What does it mean to be Asian American?
Dispatches from Asian America
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Who are Asian Americans? Are they the remnants of the "yellow peril" portrayed in the media through stories on Asian street gangs, unscrupulous political fundraisers, and crafty nuclear spies? Or are they the "model minority" that the media present as consistently outranking European Americans in math scores and violin performances?
In this funny, sobering, and always enlightening collection, journalist William Wong comments on these and other anomalies of the Asian American experience. From its opening tribute to the Oakland Chinatown of Wong's childhood to its closing tribute to Tiger Woods, Yellow Journalist portrays the many-sided legacies of exclusion and discrimination. The stories, columns, essays, and commentaries in this collection tackle such persistent problems as media racism, criminality, inter-ethnic tensions, and political marginalization. As a group, they make a strong case for the centrality of the Asian American historical experiences in U.S. race relations.
The essays cover many subjects, from the personal to policy, from the serious to the silly. You will learn a little Asian American history and a lot about the nuances and complexities of the contemporary Asian American experience. If there is an overriding theme of these stories and essays, it is the multi-faceted adaptation of ethnic Asians to the common American culture, the intriguing roles that they play in our society, and the quality of their achievements to contribute to a better society.
Bill Wong's high school journalism teacher took him aside during his senior year and told him he would have to be "twice as good" to succeed at his chosen profession. Succeed he did, and "twice as good" he is. As Darrell Hamamoto remarks in his Foreword, "'Chinaman,' Chinese American, Asian American; any way you slice it, Bill Wong is one straight-up righteous Yellow Man."
"One of the advantages of having a writer of Bill Wong's talent around is that we don't have to depend upon intermediaries and go-betweens to give us insights about issues affecting Asian-Americans. He is often entertaining, and ironic, but underneath it all is a serious mind devoted to shattering myths about one of our fastest growing minorities."
"It is about time that America meet William Wongan icon in journalism whose experience as a second generation Chinese-American has given him a unique lens through which life in America can be examined. For almost two decades, his columns in the Oakland Tribune and other San Francisco bay area newspapers have captured a different kind of reality about some of our most important social, cultural, and political moments. Wong's readiness to share his family, his community, and his conscience allows readers to cross a bridge into the world of Asian America. Whether it is an analysis of the 1996 campaign finance scandals or a perspective on how parent pressures and bi-cultural conflicts can play out in a young Asian American teen's life, Wong's skillful weaving of humor, irony, and poignant portrayals of the circumstances make each story linger long past the final sentence of his essay."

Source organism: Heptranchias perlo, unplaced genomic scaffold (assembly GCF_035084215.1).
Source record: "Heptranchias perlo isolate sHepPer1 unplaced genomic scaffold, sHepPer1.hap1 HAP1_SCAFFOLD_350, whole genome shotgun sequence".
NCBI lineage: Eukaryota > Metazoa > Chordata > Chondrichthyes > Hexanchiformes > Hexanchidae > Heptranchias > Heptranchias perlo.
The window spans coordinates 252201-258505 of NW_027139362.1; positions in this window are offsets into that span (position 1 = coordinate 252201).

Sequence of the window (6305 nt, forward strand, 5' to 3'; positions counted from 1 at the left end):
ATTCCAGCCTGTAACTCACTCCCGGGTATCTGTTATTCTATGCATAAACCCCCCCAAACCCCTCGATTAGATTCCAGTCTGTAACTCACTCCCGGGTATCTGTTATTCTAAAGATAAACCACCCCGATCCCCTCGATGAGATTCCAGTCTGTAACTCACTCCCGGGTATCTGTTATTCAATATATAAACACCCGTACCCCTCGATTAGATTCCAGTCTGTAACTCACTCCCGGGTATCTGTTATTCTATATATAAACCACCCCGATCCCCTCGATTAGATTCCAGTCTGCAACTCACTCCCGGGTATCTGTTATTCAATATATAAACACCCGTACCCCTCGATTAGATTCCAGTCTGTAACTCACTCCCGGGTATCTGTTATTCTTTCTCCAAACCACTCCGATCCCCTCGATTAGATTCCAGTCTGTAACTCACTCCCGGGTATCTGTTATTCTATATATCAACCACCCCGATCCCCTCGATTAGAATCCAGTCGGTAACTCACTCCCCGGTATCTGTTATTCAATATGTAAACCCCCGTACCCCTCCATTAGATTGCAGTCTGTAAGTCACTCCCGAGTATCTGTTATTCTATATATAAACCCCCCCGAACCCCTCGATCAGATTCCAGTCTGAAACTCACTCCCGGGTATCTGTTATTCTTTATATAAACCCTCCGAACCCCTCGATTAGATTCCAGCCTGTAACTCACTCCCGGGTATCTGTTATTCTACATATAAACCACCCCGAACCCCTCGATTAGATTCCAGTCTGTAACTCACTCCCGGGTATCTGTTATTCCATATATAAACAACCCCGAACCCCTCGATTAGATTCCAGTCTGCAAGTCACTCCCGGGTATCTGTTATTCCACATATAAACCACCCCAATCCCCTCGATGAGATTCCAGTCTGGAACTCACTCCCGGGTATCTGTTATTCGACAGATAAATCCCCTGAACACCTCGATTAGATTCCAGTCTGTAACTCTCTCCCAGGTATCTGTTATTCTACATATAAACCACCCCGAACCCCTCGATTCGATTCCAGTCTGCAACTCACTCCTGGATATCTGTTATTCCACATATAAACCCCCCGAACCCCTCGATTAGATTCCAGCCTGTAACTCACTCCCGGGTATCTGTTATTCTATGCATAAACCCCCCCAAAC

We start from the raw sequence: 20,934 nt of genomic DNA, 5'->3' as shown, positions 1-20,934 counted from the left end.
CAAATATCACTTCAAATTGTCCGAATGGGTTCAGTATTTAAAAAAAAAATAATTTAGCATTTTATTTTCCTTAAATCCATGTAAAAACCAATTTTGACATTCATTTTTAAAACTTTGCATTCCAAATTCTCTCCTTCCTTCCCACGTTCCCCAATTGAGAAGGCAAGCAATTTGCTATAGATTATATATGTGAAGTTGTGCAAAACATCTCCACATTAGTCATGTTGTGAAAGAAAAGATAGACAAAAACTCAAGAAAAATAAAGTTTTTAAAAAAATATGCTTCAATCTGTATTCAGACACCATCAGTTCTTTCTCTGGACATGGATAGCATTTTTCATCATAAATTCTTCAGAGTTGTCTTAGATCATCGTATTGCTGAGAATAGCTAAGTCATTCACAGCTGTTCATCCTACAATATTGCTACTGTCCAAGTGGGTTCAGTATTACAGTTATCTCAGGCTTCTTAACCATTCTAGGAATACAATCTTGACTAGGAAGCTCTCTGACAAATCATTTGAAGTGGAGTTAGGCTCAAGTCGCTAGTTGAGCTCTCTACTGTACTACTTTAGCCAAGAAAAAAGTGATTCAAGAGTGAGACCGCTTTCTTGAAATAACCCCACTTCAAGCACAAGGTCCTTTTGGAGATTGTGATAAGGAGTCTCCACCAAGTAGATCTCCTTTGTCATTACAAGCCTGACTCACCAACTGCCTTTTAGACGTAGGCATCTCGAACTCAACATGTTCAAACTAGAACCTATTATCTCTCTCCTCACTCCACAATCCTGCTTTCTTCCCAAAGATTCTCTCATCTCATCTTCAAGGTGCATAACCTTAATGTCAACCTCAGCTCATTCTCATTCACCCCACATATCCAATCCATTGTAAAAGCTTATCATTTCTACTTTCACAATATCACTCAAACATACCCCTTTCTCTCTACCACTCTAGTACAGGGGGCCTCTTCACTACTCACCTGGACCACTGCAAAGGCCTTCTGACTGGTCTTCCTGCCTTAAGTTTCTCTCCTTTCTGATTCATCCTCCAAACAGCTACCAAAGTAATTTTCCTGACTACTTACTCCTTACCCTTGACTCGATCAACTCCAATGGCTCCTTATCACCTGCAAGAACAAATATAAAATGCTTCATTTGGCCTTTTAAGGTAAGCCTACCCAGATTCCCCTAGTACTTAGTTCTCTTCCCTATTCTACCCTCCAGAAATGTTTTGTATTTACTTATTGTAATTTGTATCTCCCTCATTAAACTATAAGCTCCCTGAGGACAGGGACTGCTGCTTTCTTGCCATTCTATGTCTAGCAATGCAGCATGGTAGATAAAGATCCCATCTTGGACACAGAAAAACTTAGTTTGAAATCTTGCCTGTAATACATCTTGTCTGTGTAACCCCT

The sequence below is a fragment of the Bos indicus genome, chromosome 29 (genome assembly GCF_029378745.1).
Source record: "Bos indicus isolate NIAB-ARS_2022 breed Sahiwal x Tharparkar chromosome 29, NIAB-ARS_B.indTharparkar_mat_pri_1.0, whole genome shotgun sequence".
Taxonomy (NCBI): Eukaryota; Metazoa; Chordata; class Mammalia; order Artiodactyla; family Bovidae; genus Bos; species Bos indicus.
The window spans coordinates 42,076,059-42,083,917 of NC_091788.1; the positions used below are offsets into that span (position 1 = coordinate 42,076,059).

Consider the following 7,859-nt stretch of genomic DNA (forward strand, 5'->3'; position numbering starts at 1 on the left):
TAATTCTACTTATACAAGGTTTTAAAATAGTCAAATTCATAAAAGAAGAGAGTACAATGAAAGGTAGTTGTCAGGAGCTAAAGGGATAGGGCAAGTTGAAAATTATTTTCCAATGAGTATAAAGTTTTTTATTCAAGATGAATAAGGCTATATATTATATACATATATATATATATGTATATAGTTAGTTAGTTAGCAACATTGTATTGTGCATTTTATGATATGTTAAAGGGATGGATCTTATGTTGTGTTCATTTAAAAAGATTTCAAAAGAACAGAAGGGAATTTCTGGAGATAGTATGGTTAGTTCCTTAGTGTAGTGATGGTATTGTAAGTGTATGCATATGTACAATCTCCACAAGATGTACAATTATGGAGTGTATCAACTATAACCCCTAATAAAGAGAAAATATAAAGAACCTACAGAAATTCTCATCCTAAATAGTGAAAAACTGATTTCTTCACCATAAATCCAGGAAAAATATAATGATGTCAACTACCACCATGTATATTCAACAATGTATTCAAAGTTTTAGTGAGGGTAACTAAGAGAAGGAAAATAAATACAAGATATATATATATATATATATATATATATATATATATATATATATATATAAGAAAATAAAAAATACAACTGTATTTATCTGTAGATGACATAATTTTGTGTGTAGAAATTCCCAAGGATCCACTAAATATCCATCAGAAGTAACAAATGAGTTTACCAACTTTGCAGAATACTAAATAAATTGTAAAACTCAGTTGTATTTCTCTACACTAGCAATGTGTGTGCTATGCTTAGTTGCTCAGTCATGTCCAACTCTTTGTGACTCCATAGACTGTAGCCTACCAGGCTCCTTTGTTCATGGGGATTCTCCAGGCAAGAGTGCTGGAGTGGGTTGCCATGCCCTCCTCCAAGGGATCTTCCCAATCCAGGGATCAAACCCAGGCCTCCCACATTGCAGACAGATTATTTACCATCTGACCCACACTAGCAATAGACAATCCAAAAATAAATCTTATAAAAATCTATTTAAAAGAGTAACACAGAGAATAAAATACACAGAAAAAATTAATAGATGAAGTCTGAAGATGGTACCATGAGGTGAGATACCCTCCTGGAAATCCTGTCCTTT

"...an anthology of Wong's best writing from the last decade and a half, covering an impressive array of topics and tone."
"[Wong] uses essays, columns and commentaries to provide an insider's view of the mosaic of experiences of Asian Americans."
The 3 June 2005 edition of the San Francisco Chronicle featured a column by William Wong about bigotry in the 49ers' training videos.
Series Foreword by Darrell Y. Hamamoto
1. Hometown: In the Shadow of San Francisco
2. Family: From Agrarianism to Cyberspace
3. History: From Exclusion to Confusion
4. Immigration: Huddled Masses
5. Identity and Acculturation: Visibility Invisible
6. Anti-Asian Racism: Forever Foreigner
7. Class: Yin and Yang
8. Affirmative Action: The Myth of Meritocracy
9. Gender: He Said, She Said
10. Race Relations: Why Can't We All Get Along?
11. Politics: A Seat at the Table
12. Crime: Bang, Bang, You’re Dead
13. Stars: I AM Somebody
In the series
Mapping Racisms, edited by Jo Carrillo, Darrell Y. Hamamoto, Rodolfo D. Torres, and E. Frances White.
The books in Mapping Racisms, edited by Jo Carrillo, Darrell Y. Hamamoto, Rodolfo D. Torres, and E. Frances White, assess the changing nature and meaning of racialized social relations in the United States. Although many of the works in the series are expected to be cultural, socio-economic, and historical studies devoted to a single ethnic group, the editors are especially interested in manuscripts that explore comparisons among these groups and analyze contemporary expressions of racialized relations and identities in the context of demographic shifts, changing class formations, and new forms of global dislocation. The aim of the series is to publish books that are analytical and rigorous, but at the same time appealing to a general audience.